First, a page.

03 September 2015
Are Labour’s Attempts to Weed Out Infiltrators From its Leadership Election in Breach of Data Protection Laws?
Amid on-going claims the Labour leadership election was infiltrated by the hard left and Tories determined to sabotage the process, Harriet Harman, the interim Labour leader, has defended the integrity of the party’s election process.
By offering a vote to anyone paying a £3 fee, Labour has faced allegations it left itself vulnerable to mass infiltration. Upon signing up as a registered supporter, individuals must agree to the declaration: “I support the aims and values of the Labour Party, and I am not a supporter of any organisation opposed to it.”
Lawyers have since warned the party that its perceived attempts to weed out “infiltrators” from its leadership election could be in breach of data protection laws.
Speaking after a meeting with leadership candidates Andy Burnham, Yvette Cooper, Jeremy Corbyn and Liz Kendall, held after concerns were raised that thousands of people opposed to Labour remained eligible to vote, Ms Harman rejected claims that some supporters were “purged” by the party after people who voted in the leadership contest were vetted.
Stating that they had debated “what further information could be used” in investigations into new members and supporters, Ms Harman affirmed that people had to support the aims and values of the Labour party to get a vote.
“In undertaking these processes, we are completely impartial, the question is not which candidate you support, but do you support the aims and values of the Labour party. I want to absolutely assert, the party has been completely impartial as between the candidates but the party is not agnostic about the 2014 rules. The question is not which candidate you support. The question is do you support the aims and values of the Labour party.”
The party has assigned around 70 workers to sift through new sign-ups to determine their eligibility. Intelligence on prospective voters, including information on local political activity and even social media postings is being provided by activists in constituency branches.
Although Labour has banned the use of voter information amassed by door-to-door canvassing volunteers, and confirmed that party workers had been told not to use canvass data in the process, party sources have acknowledged that such information had been used for cross-referencing regardless.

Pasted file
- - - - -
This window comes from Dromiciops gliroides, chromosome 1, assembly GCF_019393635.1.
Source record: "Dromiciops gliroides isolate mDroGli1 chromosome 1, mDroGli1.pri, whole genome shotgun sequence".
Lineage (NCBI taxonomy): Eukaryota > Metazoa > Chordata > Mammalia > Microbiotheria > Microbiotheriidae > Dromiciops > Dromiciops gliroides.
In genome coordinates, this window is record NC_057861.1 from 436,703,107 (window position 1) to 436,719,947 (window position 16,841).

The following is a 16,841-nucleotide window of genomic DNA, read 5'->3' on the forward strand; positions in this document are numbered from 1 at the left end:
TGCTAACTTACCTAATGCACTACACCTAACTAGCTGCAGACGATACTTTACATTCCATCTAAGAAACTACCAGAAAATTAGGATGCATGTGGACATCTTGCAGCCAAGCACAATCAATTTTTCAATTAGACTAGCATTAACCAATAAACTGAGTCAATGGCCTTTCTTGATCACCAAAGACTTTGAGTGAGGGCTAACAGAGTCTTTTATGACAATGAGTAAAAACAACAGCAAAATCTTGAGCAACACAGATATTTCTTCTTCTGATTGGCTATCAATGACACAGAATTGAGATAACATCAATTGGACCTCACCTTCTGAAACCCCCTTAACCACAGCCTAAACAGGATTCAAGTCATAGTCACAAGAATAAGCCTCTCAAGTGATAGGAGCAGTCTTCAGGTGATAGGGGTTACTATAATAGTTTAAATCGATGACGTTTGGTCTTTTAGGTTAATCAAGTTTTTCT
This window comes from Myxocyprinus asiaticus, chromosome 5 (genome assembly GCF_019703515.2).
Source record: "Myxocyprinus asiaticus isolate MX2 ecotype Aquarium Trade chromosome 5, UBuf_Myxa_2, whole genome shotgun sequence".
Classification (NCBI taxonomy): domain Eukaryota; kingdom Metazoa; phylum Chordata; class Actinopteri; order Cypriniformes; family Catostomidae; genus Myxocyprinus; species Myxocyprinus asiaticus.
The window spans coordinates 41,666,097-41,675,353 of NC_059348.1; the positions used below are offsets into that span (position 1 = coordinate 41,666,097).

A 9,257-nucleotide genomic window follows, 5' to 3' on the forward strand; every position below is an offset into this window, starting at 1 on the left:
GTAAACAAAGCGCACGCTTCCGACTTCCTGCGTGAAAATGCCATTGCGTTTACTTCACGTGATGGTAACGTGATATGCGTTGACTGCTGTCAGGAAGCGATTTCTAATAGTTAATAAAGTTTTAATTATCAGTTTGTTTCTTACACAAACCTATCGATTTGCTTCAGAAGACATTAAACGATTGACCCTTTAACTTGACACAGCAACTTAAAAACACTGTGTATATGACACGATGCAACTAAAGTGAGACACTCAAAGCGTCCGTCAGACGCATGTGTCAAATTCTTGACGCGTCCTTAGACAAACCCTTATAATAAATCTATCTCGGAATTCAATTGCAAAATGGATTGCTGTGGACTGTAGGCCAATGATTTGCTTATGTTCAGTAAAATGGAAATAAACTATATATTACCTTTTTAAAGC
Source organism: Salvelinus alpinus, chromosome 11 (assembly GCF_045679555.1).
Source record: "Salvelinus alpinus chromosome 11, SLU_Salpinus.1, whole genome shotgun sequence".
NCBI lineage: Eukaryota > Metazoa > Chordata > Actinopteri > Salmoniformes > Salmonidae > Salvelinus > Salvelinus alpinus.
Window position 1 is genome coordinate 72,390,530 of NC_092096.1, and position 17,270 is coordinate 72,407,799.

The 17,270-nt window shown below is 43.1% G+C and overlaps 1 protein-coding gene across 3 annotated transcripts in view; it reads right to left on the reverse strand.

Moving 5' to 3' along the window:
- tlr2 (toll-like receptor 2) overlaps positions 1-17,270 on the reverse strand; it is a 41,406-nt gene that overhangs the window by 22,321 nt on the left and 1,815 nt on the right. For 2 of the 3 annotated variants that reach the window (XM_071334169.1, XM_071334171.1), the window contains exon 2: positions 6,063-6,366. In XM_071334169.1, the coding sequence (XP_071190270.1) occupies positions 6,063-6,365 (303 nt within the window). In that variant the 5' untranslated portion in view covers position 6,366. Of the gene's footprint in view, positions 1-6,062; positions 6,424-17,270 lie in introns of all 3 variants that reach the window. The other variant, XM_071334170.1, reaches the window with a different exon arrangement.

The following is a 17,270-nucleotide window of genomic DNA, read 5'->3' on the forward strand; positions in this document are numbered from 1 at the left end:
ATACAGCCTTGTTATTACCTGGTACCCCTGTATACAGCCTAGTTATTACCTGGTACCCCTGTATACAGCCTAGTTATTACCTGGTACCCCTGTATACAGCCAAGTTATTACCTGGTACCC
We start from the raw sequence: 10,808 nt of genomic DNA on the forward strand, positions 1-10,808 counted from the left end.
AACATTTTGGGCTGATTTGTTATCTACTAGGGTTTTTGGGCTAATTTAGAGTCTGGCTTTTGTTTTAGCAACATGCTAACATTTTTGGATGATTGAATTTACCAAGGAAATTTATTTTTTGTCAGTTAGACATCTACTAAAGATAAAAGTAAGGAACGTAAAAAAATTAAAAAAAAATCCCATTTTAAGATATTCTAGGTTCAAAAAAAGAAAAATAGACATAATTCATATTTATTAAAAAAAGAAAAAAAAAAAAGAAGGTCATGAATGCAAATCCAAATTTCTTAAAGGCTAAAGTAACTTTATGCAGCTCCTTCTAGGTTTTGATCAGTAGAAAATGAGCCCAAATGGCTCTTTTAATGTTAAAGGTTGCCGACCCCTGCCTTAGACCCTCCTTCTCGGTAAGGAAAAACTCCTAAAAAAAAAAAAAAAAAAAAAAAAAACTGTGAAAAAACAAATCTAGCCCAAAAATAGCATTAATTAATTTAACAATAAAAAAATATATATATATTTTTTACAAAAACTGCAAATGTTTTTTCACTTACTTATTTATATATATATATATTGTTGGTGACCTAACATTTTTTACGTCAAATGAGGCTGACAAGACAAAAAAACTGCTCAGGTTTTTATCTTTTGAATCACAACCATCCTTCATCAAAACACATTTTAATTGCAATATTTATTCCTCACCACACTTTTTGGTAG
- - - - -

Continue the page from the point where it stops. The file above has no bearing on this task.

Ms Harman said she was “confident” there would be no legal challenges over the process.
If Labour has used canvassing data to exclude supporters, they could find themselves in very questionable legal territory as they are not properly telling people how their information will be used. Certainly, ethically, it all feels very wrong. Known as ‘fair processing,’ the Data Protection Act demands fairness in the handling of people's personal information and states that to process data fairly, people must be told how their data will be used.
Electioneering information is limited to particular purposes and should not be used for membership verification and automatic exclusion unless the individual whom it concerns has given express permission for it to be used that way. If prospective voters are giving their personal details for one purpose, it isn’t appropriate for the party to then use them for another.
Voter engagement by political parties is obviously crucial in a healthy democracy and campaigners will seek to engage prospective voters in a number of ways. Contacting individuals by post, email or phone to promote a political view in order to gain support at the ballot box is known as ‘direct marketing’ and is regulated by law.
Under the Privacy and Electronic Communication (EC Directive) Regulations 2003 (PECR) and the Data Protection Act there are specific rules organisations must comply with for each method of communication used.
According to the Data Protection Act “sensitive personal data” includes information as to political opinions. Generally the Act only covers information processed digitally in some way or stored on paper before it is uploaded. How you get consent to use data can vary between an opt-in or opt-out but by law, individuals must usually give explicit consent for their sensitive personal information to be processed or used and for clearly defined purposes.
Political campaign methods rightly come under close scrutiny from the public and media. Political parties must always respect the privacy of the individuals they seek to represent. This includes using their information only in a way they would expect.
Latest figures show 68,000 members have joined Labour since the May general election. Out of the 262,000 existing Labour party members, 20,000 have joined since leadership nominations closed.
After paying their £3 online, a further 21,000 have joined as registered supporters after being checked to see they were on the electoral register. 3,000 alleged “cheats” have so far been excluded from voting.
A Labour spokeswoman said: "We take our responsibilities under data protection very seriously and are confident our procedures are fully compliant.”
Katherine Niccol is a Business Services Solicitor at Slater and Gordon Lawyers in London.
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